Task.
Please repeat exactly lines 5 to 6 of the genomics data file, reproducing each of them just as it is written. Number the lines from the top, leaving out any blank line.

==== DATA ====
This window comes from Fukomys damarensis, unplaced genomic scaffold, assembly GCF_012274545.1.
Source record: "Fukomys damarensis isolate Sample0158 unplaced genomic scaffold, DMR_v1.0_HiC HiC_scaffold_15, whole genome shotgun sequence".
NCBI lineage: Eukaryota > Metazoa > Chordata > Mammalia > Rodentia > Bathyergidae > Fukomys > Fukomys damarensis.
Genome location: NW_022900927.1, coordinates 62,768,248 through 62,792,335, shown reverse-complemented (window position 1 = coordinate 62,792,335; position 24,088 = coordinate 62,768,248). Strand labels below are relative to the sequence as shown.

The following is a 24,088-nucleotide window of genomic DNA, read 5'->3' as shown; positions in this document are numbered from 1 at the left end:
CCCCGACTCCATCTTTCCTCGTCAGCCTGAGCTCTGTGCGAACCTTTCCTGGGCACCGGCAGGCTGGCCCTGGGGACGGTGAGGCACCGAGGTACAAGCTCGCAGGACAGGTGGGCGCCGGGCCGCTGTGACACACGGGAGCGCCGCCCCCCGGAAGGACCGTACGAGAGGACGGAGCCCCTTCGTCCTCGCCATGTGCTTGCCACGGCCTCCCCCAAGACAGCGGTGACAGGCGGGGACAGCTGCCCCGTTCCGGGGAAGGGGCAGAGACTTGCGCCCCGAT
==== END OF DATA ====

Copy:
The following is a 24,088-nucleotide window of genomic DNA, read 5'->3' as shown; positions in this document are numbered from 1 at the left end:
CCCCGACTCCATCTTTCCTCGTCAGCCTGAGCTCTGTGCGAACCTTTCCTGGGCACCGGCAGGCTGGCCCTGGGGACGGTGAGGCACCGAGGTACAAGCTCGCAGGACAGGTGGGCGCCGGGCCGCTGTGACACACGGGAGCGCCGCCCCCCGGAAGGACCGTACGAGAGGACGGAGCCCCTTCGTCCTCGCCATGTGCTTGCCACGGCCTCCCCCAAGACAGCGGTGACAGGCGGGGACAGCTGCCCCGTTCCGGGGAAGGGGCAGAGACTTGCGCCCCGAT